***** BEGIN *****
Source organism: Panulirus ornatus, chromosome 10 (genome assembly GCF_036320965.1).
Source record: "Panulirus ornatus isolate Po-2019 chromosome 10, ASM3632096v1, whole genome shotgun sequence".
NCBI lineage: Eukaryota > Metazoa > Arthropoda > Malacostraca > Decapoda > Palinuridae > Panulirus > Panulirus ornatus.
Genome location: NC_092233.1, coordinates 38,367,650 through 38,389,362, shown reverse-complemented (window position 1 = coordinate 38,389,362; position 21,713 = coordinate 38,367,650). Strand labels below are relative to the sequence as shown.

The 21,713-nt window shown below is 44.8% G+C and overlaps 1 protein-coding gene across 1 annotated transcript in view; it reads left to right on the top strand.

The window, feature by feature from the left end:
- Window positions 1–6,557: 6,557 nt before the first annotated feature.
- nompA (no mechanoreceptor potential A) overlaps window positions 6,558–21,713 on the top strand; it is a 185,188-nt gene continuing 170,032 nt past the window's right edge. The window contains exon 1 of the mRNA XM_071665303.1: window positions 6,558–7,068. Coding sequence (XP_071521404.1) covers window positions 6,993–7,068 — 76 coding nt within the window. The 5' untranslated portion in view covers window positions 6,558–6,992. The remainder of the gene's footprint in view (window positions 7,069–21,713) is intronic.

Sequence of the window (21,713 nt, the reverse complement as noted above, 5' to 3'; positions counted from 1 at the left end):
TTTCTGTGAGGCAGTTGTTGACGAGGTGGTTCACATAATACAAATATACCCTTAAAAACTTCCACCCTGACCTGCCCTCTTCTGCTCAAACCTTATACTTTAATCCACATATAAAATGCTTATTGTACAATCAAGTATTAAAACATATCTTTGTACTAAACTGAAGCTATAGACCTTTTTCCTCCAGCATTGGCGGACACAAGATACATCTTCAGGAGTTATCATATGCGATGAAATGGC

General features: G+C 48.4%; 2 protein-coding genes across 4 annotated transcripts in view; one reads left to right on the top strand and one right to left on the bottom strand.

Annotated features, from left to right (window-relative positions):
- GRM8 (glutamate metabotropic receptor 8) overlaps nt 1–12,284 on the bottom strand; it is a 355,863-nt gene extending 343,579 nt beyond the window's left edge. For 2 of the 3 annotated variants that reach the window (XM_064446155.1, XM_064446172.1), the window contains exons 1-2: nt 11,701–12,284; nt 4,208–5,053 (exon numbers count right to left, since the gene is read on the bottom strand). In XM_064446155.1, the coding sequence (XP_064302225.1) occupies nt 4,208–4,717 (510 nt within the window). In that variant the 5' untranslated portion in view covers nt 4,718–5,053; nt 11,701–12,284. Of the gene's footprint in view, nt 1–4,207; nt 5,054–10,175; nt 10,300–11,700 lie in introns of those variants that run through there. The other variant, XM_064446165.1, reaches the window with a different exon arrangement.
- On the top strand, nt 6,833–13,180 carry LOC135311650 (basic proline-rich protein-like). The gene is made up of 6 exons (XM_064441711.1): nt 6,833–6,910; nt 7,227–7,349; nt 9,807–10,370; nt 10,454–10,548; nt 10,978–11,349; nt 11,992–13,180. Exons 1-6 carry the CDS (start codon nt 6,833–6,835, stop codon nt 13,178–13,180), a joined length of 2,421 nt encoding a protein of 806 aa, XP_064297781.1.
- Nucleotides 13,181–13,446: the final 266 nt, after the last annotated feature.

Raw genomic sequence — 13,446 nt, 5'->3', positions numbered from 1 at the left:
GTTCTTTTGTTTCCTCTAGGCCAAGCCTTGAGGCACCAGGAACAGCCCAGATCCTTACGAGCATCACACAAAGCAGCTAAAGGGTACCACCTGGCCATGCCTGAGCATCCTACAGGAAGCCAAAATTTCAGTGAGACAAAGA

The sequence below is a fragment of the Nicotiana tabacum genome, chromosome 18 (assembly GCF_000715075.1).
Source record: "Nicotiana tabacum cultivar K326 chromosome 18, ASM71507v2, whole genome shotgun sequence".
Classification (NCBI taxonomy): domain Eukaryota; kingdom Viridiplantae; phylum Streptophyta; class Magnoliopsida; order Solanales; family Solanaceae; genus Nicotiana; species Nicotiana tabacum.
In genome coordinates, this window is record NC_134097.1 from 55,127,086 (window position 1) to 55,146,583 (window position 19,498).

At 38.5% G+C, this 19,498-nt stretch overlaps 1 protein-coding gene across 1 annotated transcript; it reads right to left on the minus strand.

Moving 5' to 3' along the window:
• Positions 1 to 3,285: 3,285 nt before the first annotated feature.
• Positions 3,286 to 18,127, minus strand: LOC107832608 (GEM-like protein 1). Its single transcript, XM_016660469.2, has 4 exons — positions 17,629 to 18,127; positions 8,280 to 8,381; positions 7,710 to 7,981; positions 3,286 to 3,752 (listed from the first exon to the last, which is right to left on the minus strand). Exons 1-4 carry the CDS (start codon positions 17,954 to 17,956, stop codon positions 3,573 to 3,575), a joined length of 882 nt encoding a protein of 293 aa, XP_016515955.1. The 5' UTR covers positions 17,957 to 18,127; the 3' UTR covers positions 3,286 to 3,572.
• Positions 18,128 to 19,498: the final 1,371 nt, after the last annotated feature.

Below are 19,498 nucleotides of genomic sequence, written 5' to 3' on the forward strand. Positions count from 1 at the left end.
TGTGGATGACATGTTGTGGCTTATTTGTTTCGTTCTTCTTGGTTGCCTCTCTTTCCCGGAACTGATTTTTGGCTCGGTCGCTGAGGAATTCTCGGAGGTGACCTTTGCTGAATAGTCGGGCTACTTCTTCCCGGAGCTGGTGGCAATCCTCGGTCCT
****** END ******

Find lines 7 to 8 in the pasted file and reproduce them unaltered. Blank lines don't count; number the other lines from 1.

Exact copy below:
- Window positions 1–6,557: 6,557 nt before the first annotated feature.
- nompA (no mechanoreceptor potential A) overlaps window positions 6,558–21,713 on the top strand; it is a 185,188-nt gene continuing 170,032 nt past the window's right edge. The window contains exon 1 of the mRNA XM_071665303.1: window positions 6,558–7,068. Coding sequence (XP_071521404.1) covers window positions 6,993–7,068 — 76 coding nt within the window. The 5' untranslated portion in view covers window positions 6,558–6,992. The remainder of the gene's footprint in view (window positions 7,069–21,713) is intronic.